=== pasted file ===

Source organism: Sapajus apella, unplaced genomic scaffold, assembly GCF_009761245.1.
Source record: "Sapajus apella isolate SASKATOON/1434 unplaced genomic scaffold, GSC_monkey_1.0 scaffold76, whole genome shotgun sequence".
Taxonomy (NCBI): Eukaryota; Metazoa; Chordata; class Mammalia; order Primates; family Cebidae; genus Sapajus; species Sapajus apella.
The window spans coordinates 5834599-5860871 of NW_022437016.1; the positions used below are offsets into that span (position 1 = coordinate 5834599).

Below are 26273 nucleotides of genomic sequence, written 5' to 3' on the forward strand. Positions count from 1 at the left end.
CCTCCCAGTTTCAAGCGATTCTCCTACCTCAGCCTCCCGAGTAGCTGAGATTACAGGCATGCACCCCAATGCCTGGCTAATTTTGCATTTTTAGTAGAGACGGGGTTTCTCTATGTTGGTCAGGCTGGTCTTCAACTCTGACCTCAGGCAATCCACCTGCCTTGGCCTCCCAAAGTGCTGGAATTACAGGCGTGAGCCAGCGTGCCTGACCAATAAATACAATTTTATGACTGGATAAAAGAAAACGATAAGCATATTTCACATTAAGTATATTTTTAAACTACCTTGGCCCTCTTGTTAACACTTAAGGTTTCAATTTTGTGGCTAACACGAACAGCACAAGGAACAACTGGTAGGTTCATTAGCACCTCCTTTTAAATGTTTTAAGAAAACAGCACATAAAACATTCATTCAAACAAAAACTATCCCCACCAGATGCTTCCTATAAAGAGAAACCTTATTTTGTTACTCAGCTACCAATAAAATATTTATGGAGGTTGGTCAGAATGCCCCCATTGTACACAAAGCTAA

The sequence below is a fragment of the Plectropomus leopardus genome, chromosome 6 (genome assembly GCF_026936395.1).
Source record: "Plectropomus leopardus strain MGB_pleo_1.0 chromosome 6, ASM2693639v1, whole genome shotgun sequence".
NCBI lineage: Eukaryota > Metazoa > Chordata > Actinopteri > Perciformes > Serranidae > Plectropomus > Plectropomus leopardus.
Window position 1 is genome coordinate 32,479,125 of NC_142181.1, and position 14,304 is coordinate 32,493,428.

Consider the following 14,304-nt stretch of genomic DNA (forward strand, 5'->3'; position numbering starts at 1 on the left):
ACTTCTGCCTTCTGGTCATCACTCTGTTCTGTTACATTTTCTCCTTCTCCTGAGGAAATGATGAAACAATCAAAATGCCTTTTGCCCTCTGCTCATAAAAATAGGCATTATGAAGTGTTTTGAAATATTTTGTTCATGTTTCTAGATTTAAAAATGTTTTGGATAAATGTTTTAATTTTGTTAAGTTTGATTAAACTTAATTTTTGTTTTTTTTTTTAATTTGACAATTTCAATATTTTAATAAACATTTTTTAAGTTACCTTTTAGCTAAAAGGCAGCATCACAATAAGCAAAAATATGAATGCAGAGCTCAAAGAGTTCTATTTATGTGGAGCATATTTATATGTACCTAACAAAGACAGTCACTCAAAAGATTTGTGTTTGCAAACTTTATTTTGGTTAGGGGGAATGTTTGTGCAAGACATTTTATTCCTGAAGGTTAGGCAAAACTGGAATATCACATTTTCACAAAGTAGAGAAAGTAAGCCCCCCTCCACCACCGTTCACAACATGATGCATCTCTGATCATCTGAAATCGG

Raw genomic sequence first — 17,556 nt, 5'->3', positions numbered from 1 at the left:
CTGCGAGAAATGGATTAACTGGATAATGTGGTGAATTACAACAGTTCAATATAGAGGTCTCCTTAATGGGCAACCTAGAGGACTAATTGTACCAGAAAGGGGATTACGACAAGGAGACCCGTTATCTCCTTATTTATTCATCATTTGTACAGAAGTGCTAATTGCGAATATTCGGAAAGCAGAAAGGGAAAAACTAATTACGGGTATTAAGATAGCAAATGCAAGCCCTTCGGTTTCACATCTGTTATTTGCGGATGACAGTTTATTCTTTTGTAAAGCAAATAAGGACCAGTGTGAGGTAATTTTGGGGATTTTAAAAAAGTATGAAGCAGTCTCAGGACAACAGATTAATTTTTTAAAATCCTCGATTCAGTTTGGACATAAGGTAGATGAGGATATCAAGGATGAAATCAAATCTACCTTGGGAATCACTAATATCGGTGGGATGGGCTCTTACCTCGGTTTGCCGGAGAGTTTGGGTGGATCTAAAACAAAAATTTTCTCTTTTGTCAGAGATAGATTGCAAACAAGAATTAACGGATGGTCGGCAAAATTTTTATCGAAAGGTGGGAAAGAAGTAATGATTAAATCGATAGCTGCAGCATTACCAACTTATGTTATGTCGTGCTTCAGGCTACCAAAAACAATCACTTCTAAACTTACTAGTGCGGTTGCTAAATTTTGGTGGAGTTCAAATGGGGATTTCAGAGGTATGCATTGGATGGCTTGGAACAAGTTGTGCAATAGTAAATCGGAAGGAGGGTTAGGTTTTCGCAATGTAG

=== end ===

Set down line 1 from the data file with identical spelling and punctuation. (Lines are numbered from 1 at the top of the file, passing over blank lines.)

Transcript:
Source organism: Sapajus apella, unplaced genomic scaffold, assembly GCF_009761245.1.